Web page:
Introducing the Red Hat Flatpak runtime for desktop containers

Introducing the Red Hat Flatpak runtime for desktop containers

For many years, application developers who wanted to create desktop applications for Linux had to build their applications not just for a particular Linux operating system, but for a particular version of that operating system. Whether it was on the server-side or the desktop, developers wanted to create applications that reliably worked the same in development and production environments. They wanted to upgrade the production environment without having to rebuild and revalidate every running application.

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Secure authentication with Red Hat AMQ 7.7 and ApacheDS LDAP server

Secure authentication with Red Hat AMQ 7.7 and ApacheDS LDAP server

In this article, we will integrate Red Hat AMQ 7.7 with the ApacheDS LDAP server. However, any version of the AMQ 7.x series can be integrated with the steps mentioned in this article.

For this example integration, we’ll use Apache Directory Studio, which is an LDAP browser and directory client for ApacheDS. You will learn how to set up the ApacheDS LDAP server from scratch, and how to integrate the new LDAP configuration changes that are required in AMQ 7.7. Finally, we’ll test the integration with an AMQ 7.7 shell-based client, using Hawtio as a graphical user interface (GUI). This will be helpful to system administrators and developers as they can quickly create a proof of concept for LDAP and AMQ integration. This will help in enabling role-based access control(RBAC) for accessing AMQ 7.7.

Note: Our example is based on security-ldap, which shows how to configure and use a secure Java Message Service (JMS) application layer with ActiveMQ Artemis and the ApacheDS LDAP server. This example ships with all AMQ 7.x distributions. I have tested the integration in Fedora 32 and the OpenJDK version of Java 8 (1.8.0_252).

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HTTP-based Kafka messaging with Red Hat AMQ Streams

HTTP-based Kafka messaging with Red Hat AMQ Streams

Apache Kafka is a rock-solid, super-fast, event streaming backbone that is not only for microservices. It’s an enabler for many use cases, including activity tracking, log aggregation, stream processing, change-data capture, Internet of Things (IoT) telemetry, and more.

Red Hat AMQ Streams makes it easy to run and manage Kafka natively on Red Hat OpenShift. AMQ Streams’ upstream project, Strimzi, does the same thing for Kubernetes.

Setting up a Kafka cluster on a developer’s laptop is fast and easy, but in some environments, the client setup is harder. Kafka uses a TCP/IP-based proprietary protocol and has clients available for many different programming languages. Only the JVM client is on Kafka’s main codebase, however.

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Authorizing multi-language microservices with Louketo Proxy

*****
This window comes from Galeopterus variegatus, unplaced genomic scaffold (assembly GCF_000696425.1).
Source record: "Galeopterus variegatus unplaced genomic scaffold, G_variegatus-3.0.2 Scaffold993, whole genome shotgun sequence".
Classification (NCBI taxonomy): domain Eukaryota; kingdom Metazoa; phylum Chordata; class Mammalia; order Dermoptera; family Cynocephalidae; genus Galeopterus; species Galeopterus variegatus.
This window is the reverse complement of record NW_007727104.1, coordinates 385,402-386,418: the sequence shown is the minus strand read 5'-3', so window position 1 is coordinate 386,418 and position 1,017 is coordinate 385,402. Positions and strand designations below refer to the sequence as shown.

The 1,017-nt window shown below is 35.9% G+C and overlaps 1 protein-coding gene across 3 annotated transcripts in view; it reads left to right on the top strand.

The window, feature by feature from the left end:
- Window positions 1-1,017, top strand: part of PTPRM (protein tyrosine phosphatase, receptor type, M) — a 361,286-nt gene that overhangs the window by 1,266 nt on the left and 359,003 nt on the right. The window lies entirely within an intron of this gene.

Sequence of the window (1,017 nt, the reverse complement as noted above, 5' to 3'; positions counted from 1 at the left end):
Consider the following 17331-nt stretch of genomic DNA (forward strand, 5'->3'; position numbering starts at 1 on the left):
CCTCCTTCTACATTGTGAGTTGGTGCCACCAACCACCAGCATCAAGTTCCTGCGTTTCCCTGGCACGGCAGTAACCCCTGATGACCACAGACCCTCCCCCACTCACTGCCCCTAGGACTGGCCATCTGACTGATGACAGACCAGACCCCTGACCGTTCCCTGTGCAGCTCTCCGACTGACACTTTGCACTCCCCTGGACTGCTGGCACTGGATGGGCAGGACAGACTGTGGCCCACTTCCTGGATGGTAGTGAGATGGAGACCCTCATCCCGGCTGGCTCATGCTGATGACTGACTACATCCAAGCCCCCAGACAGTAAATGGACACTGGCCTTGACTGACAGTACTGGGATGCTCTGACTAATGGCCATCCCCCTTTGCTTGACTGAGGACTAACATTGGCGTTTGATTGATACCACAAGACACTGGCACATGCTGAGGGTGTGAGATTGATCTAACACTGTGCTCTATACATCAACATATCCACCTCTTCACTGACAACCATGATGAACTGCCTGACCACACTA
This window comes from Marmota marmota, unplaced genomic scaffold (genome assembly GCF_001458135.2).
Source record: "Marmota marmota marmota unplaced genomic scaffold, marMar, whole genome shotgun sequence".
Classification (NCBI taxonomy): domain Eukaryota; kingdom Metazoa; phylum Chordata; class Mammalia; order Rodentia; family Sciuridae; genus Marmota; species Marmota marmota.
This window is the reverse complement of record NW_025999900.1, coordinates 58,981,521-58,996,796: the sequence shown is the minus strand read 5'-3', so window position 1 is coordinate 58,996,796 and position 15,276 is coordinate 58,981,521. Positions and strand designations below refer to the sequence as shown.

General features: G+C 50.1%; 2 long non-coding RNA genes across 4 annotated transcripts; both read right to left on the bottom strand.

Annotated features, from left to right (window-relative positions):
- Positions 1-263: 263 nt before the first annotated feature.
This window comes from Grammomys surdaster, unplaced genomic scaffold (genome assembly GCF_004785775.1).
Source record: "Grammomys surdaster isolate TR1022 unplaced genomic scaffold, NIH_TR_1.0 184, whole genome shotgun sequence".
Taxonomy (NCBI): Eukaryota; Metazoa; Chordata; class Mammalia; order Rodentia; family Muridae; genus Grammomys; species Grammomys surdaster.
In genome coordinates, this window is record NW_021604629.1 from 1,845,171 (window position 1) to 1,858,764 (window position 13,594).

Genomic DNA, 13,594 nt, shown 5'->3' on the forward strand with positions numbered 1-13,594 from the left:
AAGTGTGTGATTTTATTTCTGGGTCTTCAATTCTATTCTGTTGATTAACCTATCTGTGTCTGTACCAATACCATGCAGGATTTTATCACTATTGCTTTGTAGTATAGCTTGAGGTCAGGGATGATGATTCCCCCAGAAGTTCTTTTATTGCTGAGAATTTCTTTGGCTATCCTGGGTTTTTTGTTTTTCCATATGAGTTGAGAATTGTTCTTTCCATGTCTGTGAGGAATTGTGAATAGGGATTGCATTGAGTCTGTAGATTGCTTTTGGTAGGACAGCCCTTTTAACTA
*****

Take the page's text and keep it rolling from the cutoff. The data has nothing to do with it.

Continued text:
Authorizing multi-language microservices with Louketo Proxy

What if you needed to provide authentication to several microservices that were written in different languages? You could use Red Hat Single Sign-On (SSO) to handle the authentication, but then you would still need to integrate each microservice with Keycloak. Wouldn’t it be great if a service could just handle the authentication flow and pass the user’s details directly to your microservices? In this article, I introduce a service that does just that!

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Choosing the right asynchronous-messaging infrastructure for the job

Choosing the right asynchronous-messaging infrastructure for the job

The term asynchronous means “not occurring at the same time.” In the context of distributed systems and messaging, this term implies that request processing will occur at an arbitrary point in time. Asynchronous interactions hold many advantages over synchronous ones, but they also introduce new challenges. In this article, we will focus on specific considerations for choosing the asynchronous-messaging infrastructure for your event-driven systems.

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How to fix .NET Core’s ‘Unable to obtain lock file access’ error on Red Hat OpenShift

How to fix .NET Core’s ‘Unable to obtain lock file access’ error on Red Hat OpenShift

Well, it finally happened. Despite the added assurances of working with containers and Kubernetes, the old “It works on my machine” scenario reared its ugly head in my .NET Core (C#) code. The image that I created worked fine on my local PC—a Fedora 32 machine—but it crashed when I tried running it in my Red Hat OpenShift cluster.

The error was “Unable to obtain lock file access on /tmp/NuGetScratch.” Let’s take a quick look at what happened, and then I’ll explain how I fixed it.

Identity issues

After a lot of web searching and a discussion with a Red Hat .NET Core engineer, I discovered the underlying problem. It turns out that within a container, the identity used to initially run the program (using the dotnet run command) must be the same for subsequent users.

The problem might be easy to understand, but what’s the solution?

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